My name’s Glen Scrivener. 33 years old. I’m married to Emma and am an evangelist on the south coast of England. I also have a website where you can find papers, sermons and the like. And this year I’m blogging my way through the King James bible, phrase by phrase – The King’s English.
Do email me if you like:
I’m essentially a grace alone through faith alone in Christ alone guy. And I believe that this is true just as much for revelation as it is for salvation.
Therefore Christ the Truth means Jesus is not just the one Way or one Life, but the one Truth of God. All truth – is in Jesus. This means all our thinking about God must begin with Him. Not some Christ-principle but Jesus of Nazareth. Not some divinized ideal but the actual Jesus of the Gospels.
When we do this we realize that Jesus is God-sized and God is Jesus-shaped. Thus we see the cruciformity of the Christian God. The Lamb is at the centre of the throne. God’s perfection is in His mercy. His glory is His self-giving. This is unlike popular teaching on God acting with ultimate self-regard. His glory is NOT His self-centredness but His other-centredness. (Don’t worry, I’m still a Trinitarian hedonist.)
Our God, most fundamentally, is trinity. He is One and Three. God’s One-ness and Three-ness are not un-coordinated perspectives. Rather the Oneness of God simply is the communion of these concrete and particular Persons. To approach God’s oneness in this way guards against many errors and brings many benefits. It also sheds light on how our own communities should be, whether that’s marriage, family or church.
Of course this christocentric, trinitarian approach is not a New Testament novelty. Christ has always been the object of faith and hope for Old Testament believers. He is the Hope of the Ages – just study Exodus to see an example of it. Revelation has always been on a trinitarian dynamic. The Hebrew Scriptures give us a trinitarian witness on their own terms and in their own context.
From this it becomes obvious that there are no true understandings of God that are not Christ-centred, trinitarian revelations. Neither reason, nor creation, nor religion (be it biblical or unbiblical) can offer us stepping stones towards true knowledge. We either begin with the Christ, the Son of God or we don’t begin at all.
This has important implications for apologetics and evangelism. For one thing, Christ alone and Grace alone means we must believe in Revelation alone. The direction of travel is always down from on high. The Gospel is not a good idea instead it is proclamation of things that have already taken place.
Yet this does not make us reductionistic. No, from Christ we can reason truly and understand the wealth of God’s revelation in all the universe (even if we adopt views on creation at odds with the scientific majority). But actually all worldviews are religious – even the materialist ones. And all modes of enquiry follow a theological method: faith seeking understanding.
In all things we must realise that the God with Whom we deal is never an abstract deity but always the very concrete Jesus with His Father and Spirit – He is always and at all times irreducibly the God of the Gospel. And His being is unfolded and expressed precisely in the gospel economy.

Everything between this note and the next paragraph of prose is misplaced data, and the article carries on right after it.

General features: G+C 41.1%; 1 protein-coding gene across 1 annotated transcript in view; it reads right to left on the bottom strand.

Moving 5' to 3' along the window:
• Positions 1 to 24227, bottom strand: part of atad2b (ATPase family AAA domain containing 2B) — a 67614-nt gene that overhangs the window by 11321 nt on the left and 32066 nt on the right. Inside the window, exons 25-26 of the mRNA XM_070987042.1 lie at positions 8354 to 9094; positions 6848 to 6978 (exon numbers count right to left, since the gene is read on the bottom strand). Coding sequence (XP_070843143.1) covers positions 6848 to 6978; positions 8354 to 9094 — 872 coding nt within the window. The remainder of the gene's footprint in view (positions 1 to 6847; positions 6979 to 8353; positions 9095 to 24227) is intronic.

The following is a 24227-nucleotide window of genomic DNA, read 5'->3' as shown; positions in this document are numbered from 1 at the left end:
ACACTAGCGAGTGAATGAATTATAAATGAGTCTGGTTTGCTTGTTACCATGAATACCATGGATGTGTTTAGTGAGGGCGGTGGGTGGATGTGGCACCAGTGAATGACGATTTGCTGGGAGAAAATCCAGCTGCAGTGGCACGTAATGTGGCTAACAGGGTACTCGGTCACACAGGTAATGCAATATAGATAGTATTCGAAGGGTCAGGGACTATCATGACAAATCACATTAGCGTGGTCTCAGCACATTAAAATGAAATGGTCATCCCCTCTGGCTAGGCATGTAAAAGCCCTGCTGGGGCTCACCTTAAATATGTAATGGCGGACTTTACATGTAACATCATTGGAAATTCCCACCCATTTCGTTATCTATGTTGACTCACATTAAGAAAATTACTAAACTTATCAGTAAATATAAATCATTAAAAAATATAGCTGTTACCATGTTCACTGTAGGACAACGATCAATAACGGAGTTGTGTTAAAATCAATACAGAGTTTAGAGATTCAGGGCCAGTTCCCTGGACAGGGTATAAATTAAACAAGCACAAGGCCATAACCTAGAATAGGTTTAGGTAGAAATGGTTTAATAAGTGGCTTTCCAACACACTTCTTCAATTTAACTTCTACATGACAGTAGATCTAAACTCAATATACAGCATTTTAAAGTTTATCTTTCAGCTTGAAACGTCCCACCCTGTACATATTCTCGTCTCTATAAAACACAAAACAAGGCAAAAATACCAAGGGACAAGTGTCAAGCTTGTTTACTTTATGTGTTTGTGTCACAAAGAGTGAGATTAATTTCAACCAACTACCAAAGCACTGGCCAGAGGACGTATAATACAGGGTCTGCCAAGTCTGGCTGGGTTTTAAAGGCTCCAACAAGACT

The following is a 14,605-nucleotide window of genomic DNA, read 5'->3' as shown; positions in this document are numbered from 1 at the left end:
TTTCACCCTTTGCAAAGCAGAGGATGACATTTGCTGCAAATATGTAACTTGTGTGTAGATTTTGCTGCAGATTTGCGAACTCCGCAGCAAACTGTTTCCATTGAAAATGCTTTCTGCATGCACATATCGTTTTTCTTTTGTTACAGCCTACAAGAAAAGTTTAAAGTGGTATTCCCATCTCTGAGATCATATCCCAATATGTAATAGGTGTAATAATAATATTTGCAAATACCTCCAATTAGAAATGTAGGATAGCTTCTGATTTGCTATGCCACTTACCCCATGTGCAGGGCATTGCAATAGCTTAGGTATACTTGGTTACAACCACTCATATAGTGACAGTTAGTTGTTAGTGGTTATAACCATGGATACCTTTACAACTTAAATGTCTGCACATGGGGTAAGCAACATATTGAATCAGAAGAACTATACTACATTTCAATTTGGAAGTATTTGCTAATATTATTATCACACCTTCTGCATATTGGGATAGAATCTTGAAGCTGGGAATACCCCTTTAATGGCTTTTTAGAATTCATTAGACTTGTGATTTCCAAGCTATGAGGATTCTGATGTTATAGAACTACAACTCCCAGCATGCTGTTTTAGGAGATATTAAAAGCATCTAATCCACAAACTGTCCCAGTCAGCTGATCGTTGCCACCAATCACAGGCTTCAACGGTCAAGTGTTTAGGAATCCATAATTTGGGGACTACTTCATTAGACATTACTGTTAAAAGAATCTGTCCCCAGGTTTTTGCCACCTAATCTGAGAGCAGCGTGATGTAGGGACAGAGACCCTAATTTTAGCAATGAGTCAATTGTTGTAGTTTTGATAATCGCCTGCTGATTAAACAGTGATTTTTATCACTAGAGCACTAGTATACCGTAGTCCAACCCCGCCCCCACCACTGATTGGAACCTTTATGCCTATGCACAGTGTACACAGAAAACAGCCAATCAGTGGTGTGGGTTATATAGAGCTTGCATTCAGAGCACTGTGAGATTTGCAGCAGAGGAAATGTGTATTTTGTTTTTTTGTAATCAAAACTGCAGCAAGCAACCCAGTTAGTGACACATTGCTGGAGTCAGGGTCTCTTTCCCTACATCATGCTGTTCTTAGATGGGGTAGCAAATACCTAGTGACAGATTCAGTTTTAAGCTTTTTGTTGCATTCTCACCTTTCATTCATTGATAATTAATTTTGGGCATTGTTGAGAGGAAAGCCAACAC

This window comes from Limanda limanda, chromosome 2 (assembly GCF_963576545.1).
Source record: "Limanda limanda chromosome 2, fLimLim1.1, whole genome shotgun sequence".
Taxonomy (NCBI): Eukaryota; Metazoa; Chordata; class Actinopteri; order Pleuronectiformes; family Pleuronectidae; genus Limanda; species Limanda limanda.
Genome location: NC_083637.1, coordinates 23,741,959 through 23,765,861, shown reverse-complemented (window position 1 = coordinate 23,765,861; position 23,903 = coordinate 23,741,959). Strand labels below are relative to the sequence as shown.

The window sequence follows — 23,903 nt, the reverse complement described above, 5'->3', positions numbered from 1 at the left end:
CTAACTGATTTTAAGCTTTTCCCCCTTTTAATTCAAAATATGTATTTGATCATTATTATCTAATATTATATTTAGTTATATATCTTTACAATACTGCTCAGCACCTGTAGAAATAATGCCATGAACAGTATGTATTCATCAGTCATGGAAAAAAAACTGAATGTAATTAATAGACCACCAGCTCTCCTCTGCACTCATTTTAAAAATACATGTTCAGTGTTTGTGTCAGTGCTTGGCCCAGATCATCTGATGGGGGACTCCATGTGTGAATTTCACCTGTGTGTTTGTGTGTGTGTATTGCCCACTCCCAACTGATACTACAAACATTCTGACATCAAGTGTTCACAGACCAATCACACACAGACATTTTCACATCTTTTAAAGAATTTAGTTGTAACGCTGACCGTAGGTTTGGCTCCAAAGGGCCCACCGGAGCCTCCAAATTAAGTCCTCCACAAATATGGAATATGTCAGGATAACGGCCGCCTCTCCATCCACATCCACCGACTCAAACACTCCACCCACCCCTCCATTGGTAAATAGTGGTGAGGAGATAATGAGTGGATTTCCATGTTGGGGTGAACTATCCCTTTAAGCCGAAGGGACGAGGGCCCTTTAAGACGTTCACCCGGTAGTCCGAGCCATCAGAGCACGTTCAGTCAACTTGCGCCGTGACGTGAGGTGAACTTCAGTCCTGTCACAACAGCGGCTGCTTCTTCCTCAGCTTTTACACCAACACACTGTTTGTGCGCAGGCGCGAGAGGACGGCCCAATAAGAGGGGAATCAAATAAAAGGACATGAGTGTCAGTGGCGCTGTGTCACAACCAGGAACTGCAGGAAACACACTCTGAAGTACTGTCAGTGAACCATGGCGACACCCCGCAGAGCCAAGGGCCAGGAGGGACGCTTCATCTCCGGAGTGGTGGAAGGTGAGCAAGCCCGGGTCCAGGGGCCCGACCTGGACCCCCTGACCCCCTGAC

Because He is love – a spreading goodness – His being is always towards our salvation. This is the way of the LORD. He determines to rescue us because He delights in us.
Thus the Father sends His Son to lay hold of our humanity in incarnation, to live our life through trial and temptation and to work out our righteousness in our place and on our behalf. Then He died our death in crucifixion. He was born again when He rose again as Head over creation and ascended to the Father’s right hand in glory.
Humanity is not free to choose participation in this life. We contribute nothing to this salvation. Rather we are freed by the Son to enjoy His status. I am in Christ and Christ is in me. Thus we find ourselves as those already embraced by this triune God. We find ourselves participating in this divine nature – loved with the eternal love of the trinity. This is not a mush of groovy feelings but is enjoyed concretely as a cruciform life of cheek-turning.
In this we find our identity – not in personality types but in Jesus. We find our assurance – not in personal piety but in our perfect Priest. We find our encouragement – far above and beyond ourselves, in Christ who is our righteousness. Since this is so, sinning really isn’t the worst thing – refusing His forgiveness is. We respond to sin by looking away from self to our Champion. This is not cheap grace, but true discipleship and in this we resist the devil. In such discipleship boasting is out and humility is in.
Such a gospel overflows in our hearts with singing and poetry and other creative things. But most of all with proclamation – we believe therefore we speak. Preaching is basically the heralding of our Champion’s victory. You can listen to my own approach with these evangelistic talks or with sermon series such as Church in the Wilderness or Gospel alone.
There are ten things you should definitely avoid with preaching and there are ways of getting better at it – but we need to think carefully about them. Our proclamation is itself the Word of God. And there is incredible power in it. What we need is truly Christ-centred preaching and evangelism. And this is our task as we await the return of Jesus – not the moral/social/political reformation of society (or even ourselves), but the proclamation of King Jesus. And its point (its application if you will) is not moralism but always to look to Him.